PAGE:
26 January 2004
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6 January 2004
18 March 2011
18 June 2012
30 July 2012
Who was it earlier this month that accused the Data Protection Act (DPA) of being “convoluted and stuffed full of junk”? While the description lacked the necessary venom for tabloids such as the Daily Express (for which it was the “killer law” that was “meant to protect us… but is now costing lives”), it could have been one of the growing band of critics for whom the 1998 legislation has become yet another illustration of “political correctness gone mad”.
In fact, it was the Information Commissioner himself, Richard Thomas, who despite being appointed under Section 6 of the aforementioned legislation, is clearly no fan.
One broadsheet leader last week declared that it was turning into “a winter of discontent” for data protection, after the legislation was blamed in relation to the Soham murders and then for the deaths of two South London pensioners whose gas had been cut off. Thomas, the former head of public policy at Clifford Chance, is not denying the criticism of it. “But if it is, it’s a short winter of discontent,” he reckons.
“We’ve had some very unfair criticism, especially in the couple of weeks before Christmas, but now I feel that it’s very important to set the record straight,” the Information Commissioner told The Lawyer. While Thomas is not overly keen on the legislation, he is, unsurprisingly, an enthusiastic advocate for the principles at the heart of the DPA. In particular, he is conscious that its positive role in resisting the powers of “a surveillance society”, with its “growing problems of identity theft and the buying and selling of personal information”, might becomes lost in the midst of all the bad press.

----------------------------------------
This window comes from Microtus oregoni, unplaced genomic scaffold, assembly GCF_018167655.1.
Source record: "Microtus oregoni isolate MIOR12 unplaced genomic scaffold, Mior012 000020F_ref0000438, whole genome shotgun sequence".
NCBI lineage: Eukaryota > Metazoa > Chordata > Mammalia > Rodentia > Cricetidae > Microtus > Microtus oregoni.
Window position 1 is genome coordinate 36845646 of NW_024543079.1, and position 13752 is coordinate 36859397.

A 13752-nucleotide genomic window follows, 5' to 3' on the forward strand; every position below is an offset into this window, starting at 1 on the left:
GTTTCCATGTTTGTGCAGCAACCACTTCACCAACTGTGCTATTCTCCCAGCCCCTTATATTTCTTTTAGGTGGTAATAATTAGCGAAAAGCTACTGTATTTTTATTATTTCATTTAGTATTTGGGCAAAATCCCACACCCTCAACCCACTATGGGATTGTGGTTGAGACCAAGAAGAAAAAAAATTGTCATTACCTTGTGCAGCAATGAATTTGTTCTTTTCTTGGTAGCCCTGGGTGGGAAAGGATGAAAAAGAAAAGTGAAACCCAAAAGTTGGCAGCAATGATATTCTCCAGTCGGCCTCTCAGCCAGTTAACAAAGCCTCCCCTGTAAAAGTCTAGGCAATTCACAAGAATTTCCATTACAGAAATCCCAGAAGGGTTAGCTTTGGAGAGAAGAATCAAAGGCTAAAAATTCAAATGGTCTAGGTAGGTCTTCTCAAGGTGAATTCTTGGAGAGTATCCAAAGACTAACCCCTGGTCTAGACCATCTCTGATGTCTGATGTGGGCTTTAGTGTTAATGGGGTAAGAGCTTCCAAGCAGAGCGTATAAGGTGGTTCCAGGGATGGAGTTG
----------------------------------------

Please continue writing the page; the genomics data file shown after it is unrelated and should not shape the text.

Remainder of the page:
“I want to make sure that no one loses sight of the fundamental importance of privacy and safeguarding personal information,” he says. “People’s lives can be seriously damaged when inaccurate information is used or falls into the wrong hands, or when there’s a lack of security. I was very concerned that the benefits of data protection were being sidelined, but we now feel we’re getting widespread recognition as to its benefits.”
Well, that remains to be seen. Thomas, who prior to his time at Clifford Chance was director of consumer affairs at the Office of Fair Trading (OFT) and head of public affairs at the National Consumer Council (NCC), has promised a package of measures this month. The Information Commissioner’s Office (ICO) will bolster the Data Protection Helpline, commit to more guidance for organisations and avoid as far as it can the legalese that dogs the act. Demystifying the legislation for public and business appears to be Thomas’s number one goal – he flags up the Court of Appeal’ s own unflattering view of the “cumbersome and inelegant piece of legislation”, as expressed last year. “I agree,” he says. When he was at the NCC he was the author of Plain English for Lawyers. He promises to avoid such phrases as “data subject” and “Schedule 2 basis for processing”. “I don’t go to the pub and hear people talking about ‘data subjects’; they talk about ‘men’, ‘women’ and ‘people’, and we have to use that kind of language,” he adds.
The Soham case
While the media might have declared open season on data protection, the consensus from lawyers is that the recent spate of high-profile cases reveals little about deficiencies in the legislation (apart from its notorious impenetrability) and a lot about the failure on the part of business and Government to grasp what it is all about. Or, as Thomas suspects, a self-serving refusal to come to terms with it. “It’s ridiculous that organisations should hide behind data protection as a smokescreen for practices which no reasonable person would ever find acceptable,” he says.